Officer Burns testified that he and Officer Prewitt had a conversation with appellant on December 10th and that appellant's statements were free and voluntary; that no threat, force, or violence, was used against the defendant, and that no promise of immunity or hope of reward was extended to him. Appellant objected to the conversation, upon the ground that no foundation was laid for it. Thereupon, and prior to receiving the testimony as to the conversation, the appellant was permitted to ask questions on voir dire examination and to testify regarding the circumstances under which the statements were made. He was also permitted to call witnesses to testify regarding his physical appearance soon after the conversation. He testified that Officer Burns struck him in the stomach several times and kneed him in the testicles, causing his testicles to swell; that Officer Prewitt struck him in the stomach twice; that the officers said they were going to get a confession out of him or half kill him; that after they had stopped beating him and when he was about ‘ready to pass out’ he told them that he would cooperate with them; and that he then said everything they wanted him to say. Two men, who were confined in the county jail, were called as witnesses by appellant. They testified that they saw the appellant in the jail soon after he entered it, and that they observed bruises on his stomach and that his testicles were swollen. At the request of the court, two officers referred to by appellant as persons to whom he had complained about the beatings, were called as witnesses. One of them said that no such complaint was made to him. The other officer, who worked in the bathroom of the jail, said that appellant told him that the officers who arrested him had beaten him. He also testified that he did not recall seeing bruises on appellant's stomach or seeing that his testicles were swollen. The chief nurse at the jail, called as a witness at the request of the judge, testified that the medical records of the jail did not show any such physical disturbances. Officers Burns and Prewitt denied that they or either of them struck or beat or threatened appellant. The court overruled appellant's objection to the testimony regarding the conversation had by Officers Burns and Prewitt with appellant on December 10th. Officer Burns then testified as follows: Appellant stated that he had picked up the two men on Main Street and had driven them ‘out on the west side.’ Their names were Jess and Jimmie but he did not know their last names. He had picked up this woman (Mrs. Whitelock) at the Town House (the place where she went to dinner). They drove around the block and stopped at a small bar where they had some drinks, and then the two men and the woman got back into the rear seat of the cab and he drove the cab into Elysian Park. The two men in the back seat took the woman's jewelry, pocketbook and furs, put her out of the cab, and left her lying on a bank near the road. She was screaming when they drove away. They went to Main Street and stopped near a cafe. He (appellant) took the jewelry into the cafe and asked a fellow in there if he could sell it for him. Appellant was unable to sell it, and he returned to the cab and gave the jewelry back to his companions. He let the two men ‘out down the street from there,’ and then went to the Carlton Hotel to get his wife and another man and the other man's wife. When he ‘drove up to the Carlton Hotel he cleaned his cab out,’ and the hat and glove were left on the curb where he had ‘swept out’ the cab. He then took his wife and the two other persons to a cafe on 7th Street where they had dinner. He returned his cab to the company about 11:30 p. m.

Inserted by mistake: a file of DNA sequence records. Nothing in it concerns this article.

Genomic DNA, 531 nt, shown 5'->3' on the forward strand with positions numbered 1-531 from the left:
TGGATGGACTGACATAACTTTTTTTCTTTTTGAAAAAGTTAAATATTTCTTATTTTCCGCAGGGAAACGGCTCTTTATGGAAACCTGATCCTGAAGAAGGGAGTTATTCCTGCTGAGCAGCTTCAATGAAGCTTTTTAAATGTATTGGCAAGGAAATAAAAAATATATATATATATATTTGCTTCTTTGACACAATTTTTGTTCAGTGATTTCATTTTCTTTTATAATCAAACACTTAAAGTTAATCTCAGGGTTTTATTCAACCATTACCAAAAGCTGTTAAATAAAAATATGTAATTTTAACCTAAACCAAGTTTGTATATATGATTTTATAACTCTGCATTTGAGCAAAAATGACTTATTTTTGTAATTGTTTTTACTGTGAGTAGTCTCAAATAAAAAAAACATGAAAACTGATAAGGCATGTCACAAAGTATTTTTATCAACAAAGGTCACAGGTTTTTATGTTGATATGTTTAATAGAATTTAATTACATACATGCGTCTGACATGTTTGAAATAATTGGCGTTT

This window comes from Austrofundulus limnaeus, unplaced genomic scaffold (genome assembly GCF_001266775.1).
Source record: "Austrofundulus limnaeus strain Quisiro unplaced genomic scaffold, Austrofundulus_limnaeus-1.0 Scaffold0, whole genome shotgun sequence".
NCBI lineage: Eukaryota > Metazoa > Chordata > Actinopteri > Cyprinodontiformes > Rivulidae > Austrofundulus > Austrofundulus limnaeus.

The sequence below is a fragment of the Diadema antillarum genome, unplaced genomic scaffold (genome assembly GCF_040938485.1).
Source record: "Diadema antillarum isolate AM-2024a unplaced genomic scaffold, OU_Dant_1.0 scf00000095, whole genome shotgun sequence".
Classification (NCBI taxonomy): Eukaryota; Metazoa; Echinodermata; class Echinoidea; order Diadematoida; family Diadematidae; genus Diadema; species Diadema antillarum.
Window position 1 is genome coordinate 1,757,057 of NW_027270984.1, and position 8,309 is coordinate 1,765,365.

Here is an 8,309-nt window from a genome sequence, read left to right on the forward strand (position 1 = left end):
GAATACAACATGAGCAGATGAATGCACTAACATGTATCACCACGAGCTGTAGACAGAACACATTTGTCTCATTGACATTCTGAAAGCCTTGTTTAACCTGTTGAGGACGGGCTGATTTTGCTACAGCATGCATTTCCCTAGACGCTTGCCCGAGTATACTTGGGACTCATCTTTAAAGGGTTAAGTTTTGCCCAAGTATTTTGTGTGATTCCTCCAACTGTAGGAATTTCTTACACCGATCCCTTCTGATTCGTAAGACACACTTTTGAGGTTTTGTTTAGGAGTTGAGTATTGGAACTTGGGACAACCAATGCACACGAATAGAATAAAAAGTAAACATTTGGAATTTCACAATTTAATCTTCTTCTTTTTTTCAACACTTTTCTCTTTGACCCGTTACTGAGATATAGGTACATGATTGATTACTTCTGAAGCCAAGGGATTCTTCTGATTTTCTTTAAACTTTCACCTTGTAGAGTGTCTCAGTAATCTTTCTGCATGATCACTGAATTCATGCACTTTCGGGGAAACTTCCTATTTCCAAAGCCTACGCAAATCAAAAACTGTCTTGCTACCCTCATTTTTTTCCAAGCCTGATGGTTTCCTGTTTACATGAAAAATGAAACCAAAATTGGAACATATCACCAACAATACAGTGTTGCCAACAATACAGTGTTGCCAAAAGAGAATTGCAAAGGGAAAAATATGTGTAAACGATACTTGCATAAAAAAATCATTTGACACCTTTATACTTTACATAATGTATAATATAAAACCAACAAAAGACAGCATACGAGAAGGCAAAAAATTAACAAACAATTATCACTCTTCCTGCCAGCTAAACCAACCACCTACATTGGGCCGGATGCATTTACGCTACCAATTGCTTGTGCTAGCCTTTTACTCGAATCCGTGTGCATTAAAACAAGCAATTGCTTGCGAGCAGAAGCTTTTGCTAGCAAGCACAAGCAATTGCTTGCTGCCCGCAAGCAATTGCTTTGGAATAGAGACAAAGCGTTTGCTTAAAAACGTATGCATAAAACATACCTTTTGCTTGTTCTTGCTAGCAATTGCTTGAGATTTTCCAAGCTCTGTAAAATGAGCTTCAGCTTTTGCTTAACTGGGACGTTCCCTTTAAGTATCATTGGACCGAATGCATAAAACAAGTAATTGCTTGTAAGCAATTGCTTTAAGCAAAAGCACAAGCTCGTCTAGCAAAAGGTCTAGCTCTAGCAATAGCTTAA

Officer Prewitt testified in substance, concerning the conversation, the same as Officer Burns had testified.